Judge Says Detained Hammas Politician Can Be ExtraditedBy John M. Goshko
The Washington Post
A federal judge here ruled Wednesday that detained Palestinian leader Mousa Abu Marzook can be extradited to Israel, which wants to try him for murder and terrorism.
Marzook has been held since July after being identified by U.S. immigration authorities as a leading figure in the militant Islamic group Hamas, which has carried out suicide bombings and other actions designed to derail the peace process between Israel and the Palestine Liberation Organization. Marzook contended he was a Hamas political official with no authority over the militants who staged the bombings.
"There is more than sufficient evidence to show that Abu Marzook was a member of the conspiracy known as Hamas and that the (violent) actions charged against him were foreseeable consequences of the conspiracy," U.S. District Court Judge Kevin Duffy said in rebuffing Marzook's efforts to avoid extradition. He ordered that Marzook be kept in federal detention until a final determination is made about turning him over to Israeli authorities.
Under U.S. law, Marzook's case now is supposed to be referred to Secretary of State Warren Christopher, who must decide whether to send Marzook to Israel. However, Marzook's attorney, Stanley Cohen, said he intends to pursue the appeal routes available to his client, and that could lead to lengthy new delays before the case is resolved.
Specifically, Marzook can ask the federal district court for a writ of habeas corpus, which would require the court to determine if proper jurisdiction has been observed and whether Marzook's constitutional rights were respected. If the court rules against him on those grounds, he then could take his case to the U.S. Court of Appeals that has jurisdiction over New York.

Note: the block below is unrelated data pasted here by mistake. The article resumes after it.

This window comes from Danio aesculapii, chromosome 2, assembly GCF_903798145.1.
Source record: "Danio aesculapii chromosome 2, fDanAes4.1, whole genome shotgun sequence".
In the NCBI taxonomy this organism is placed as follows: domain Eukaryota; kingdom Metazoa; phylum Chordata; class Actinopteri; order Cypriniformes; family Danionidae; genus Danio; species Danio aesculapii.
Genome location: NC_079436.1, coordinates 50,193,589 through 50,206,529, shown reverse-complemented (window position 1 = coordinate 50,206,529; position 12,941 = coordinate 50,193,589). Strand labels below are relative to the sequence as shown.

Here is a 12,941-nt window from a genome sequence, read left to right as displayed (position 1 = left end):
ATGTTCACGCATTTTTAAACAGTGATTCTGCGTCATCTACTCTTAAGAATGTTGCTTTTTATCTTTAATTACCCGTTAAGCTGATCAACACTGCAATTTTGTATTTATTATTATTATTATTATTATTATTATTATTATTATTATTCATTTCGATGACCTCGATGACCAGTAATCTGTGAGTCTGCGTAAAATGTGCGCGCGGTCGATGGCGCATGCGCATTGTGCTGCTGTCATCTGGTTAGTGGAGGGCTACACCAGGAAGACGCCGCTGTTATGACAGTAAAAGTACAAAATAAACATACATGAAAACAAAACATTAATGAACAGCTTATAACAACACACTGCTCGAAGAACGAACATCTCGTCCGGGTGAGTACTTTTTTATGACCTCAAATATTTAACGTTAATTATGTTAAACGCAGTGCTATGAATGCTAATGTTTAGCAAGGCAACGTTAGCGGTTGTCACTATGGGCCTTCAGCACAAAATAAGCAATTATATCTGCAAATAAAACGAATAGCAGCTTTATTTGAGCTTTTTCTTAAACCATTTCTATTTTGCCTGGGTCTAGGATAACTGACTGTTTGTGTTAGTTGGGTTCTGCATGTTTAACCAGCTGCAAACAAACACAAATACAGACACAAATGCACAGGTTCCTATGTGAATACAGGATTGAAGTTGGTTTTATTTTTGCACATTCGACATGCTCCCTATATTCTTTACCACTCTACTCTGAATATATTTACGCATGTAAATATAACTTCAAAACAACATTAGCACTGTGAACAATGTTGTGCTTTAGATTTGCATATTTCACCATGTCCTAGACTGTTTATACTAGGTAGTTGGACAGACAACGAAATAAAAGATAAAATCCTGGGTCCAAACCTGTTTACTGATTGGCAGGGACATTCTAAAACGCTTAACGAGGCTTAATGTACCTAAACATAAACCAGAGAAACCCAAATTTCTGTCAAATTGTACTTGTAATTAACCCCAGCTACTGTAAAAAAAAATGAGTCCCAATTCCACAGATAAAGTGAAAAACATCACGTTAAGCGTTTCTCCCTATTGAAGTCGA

Marzook, 45, most recently had lived in Virginia with his wife, Nadia, and three sons. He was arrested at New York's John F. Kennedy International Airport 10 months ago when he sought to re-enter the country from the United Arab Emirates. He was identified from an Immigration and Naturalization "watch list" of suspected terrorists involved in Hamas' campaign of violence.
Marzook has been in solitary confinement at Manhattan's Metropolitan Correctional Center while his lawyer and Justice Department attorneys skirmished about whether he should be deported to Israel. During that time, Cohen sought unsuccessfully to have the court hear testimony or receive depositions that he said would be offered by PLO Chairman Yasser Arafat and other Palestinian leaders.
Marzook has not disputed that he is the leader of Hamas' political wing. But he insisted that the political wing wants an end to violence, and he added that it exercises only limited control over the dozens of loosely allied militias and cells in the West Bank and Gaza that collectively make up Hamas.